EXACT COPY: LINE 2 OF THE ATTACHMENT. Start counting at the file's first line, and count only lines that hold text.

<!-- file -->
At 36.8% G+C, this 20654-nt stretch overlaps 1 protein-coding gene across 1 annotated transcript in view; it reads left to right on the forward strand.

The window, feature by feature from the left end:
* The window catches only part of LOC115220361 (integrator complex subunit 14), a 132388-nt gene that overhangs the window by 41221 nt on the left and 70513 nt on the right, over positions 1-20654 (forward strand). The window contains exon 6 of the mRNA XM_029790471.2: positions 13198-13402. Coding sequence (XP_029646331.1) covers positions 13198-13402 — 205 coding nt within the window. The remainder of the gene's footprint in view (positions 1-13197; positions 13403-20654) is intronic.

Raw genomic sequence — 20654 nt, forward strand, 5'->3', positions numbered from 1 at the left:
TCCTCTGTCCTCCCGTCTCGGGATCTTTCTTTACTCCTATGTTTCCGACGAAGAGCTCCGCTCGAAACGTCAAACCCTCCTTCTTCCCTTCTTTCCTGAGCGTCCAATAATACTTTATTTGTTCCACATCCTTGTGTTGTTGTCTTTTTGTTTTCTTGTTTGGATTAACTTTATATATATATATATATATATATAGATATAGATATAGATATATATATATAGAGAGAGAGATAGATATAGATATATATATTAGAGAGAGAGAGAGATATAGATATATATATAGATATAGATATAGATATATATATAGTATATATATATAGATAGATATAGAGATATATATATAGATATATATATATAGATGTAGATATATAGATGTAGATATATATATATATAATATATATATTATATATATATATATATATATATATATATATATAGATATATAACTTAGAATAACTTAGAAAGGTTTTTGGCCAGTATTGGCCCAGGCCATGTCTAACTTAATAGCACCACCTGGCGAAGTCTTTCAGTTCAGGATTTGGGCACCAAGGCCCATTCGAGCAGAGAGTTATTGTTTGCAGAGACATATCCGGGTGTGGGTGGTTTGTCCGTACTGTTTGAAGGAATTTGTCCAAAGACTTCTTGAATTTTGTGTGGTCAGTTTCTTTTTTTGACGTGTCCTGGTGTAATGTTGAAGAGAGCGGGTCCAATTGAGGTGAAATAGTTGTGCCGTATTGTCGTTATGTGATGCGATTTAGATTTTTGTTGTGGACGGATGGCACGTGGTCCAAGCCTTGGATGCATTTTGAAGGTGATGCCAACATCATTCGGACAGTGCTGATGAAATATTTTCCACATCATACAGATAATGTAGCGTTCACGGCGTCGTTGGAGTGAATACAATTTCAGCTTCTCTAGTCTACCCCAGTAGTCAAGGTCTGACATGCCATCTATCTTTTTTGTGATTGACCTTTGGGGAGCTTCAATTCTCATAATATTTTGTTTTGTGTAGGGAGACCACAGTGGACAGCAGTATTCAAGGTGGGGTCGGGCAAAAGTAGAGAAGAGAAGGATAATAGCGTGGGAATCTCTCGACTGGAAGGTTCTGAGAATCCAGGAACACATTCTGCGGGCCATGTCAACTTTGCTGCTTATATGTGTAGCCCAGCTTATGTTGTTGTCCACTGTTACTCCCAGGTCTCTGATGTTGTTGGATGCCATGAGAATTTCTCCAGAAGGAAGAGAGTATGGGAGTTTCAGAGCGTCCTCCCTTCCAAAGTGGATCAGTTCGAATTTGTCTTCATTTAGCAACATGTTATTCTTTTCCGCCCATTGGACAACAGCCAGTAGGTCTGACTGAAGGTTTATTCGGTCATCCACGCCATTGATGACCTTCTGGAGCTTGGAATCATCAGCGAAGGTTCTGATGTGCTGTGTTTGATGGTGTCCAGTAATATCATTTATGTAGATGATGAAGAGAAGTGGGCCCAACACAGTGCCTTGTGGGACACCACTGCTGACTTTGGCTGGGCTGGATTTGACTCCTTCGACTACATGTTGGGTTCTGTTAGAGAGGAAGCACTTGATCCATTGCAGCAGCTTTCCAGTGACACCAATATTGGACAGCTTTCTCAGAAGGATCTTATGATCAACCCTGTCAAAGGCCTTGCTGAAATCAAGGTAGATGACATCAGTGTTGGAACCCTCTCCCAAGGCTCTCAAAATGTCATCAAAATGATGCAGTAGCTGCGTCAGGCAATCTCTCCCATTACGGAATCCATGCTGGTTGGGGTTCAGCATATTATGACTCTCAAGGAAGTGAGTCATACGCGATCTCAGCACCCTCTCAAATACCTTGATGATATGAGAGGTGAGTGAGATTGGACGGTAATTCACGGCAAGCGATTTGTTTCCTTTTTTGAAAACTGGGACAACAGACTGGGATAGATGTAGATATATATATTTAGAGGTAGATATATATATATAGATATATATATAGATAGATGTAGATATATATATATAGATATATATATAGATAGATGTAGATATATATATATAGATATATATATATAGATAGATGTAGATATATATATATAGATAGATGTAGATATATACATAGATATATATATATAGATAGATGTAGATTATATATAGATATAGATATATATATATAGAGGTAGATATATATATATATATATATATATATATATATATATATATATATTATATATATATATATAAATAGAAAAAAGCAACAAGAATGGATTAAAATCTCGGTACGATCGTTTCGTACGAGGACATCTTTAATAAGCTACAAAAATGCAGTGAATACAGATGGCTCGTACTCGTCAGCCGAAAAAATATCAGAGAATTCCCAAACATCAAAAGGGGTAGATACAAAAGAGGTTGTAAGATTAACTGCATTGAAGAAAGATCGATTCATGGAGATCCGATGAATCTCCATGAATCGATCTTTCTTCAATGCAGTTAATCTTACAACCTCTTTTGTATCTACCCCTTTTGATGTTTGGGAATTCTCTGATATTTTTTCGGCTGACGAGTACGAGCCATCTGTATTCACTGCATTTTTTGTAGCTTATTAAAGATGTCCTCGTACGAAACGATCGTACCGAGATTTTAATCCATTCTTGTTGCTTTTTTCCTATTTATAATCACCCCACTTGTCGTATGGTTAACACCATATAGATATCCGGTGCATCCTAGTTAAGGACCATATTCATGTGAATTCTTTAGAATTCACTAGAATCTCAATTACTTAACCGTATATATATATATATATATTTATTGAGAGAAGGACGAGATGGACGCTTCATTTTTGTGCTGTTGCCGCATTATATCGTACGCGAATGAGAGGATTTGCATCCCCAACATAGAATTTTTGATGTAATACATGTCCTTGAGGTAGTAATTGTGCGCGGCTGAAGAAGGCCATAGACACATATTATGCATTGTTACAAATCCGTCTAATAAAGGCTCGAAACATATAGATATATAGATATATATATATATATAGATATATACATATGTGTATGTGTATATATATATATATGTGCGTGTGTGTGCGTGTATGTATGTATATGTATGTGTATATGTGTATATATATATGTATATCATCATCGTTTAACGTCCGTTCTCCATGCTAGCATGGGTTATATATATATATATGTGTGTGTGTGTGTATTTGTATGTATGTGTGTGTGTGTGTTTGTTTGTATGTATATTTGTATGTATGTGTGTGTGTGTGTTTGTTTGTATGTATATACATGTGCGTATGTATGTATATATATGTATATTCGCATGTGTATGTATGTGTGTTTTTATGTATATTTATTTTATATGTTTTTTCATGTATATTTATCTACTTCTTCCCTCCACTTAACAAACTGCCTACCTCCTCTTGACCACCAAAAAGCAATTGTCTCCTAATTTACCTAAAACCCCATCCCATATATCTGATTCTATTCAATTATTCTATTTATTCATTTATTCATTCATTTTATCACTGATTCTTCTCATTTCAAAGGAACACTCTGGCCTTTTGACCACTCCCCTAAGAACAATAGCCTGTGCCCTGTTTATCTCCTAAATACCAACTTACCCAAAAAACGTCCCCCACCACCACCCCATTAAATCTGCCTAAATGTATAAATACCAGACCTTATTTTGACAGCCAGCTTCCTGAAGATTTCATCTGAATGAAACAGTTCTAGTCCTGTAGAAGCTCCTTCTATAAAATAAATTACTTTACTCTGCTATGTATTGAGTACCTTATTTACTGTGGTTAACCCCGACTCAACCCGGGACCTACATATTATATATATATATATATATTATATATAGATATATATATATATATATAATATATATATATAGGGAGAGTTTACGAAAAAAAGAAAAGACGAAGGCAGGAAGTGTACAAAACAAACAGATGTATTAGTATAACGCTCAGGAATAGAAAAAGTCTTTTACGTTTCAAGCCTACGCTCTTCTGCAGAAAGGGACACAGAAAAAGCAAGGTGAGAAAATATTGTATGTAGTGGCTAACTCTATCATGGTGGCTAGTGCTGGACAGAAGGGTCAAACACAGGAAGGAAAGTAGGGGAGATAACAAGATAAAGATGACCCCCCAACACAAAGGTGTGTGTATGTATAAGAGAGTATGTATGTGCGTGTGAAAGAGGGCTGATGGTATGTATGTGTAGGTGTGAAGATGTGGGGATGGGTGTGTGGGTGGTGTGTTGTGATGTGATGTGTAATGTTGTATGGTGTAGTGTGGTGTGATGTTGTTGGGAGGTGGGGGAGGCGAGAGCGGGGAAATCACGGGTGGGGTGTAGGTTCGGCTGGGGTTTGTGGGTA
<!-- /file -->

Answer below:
The window, feature by feature from the left end: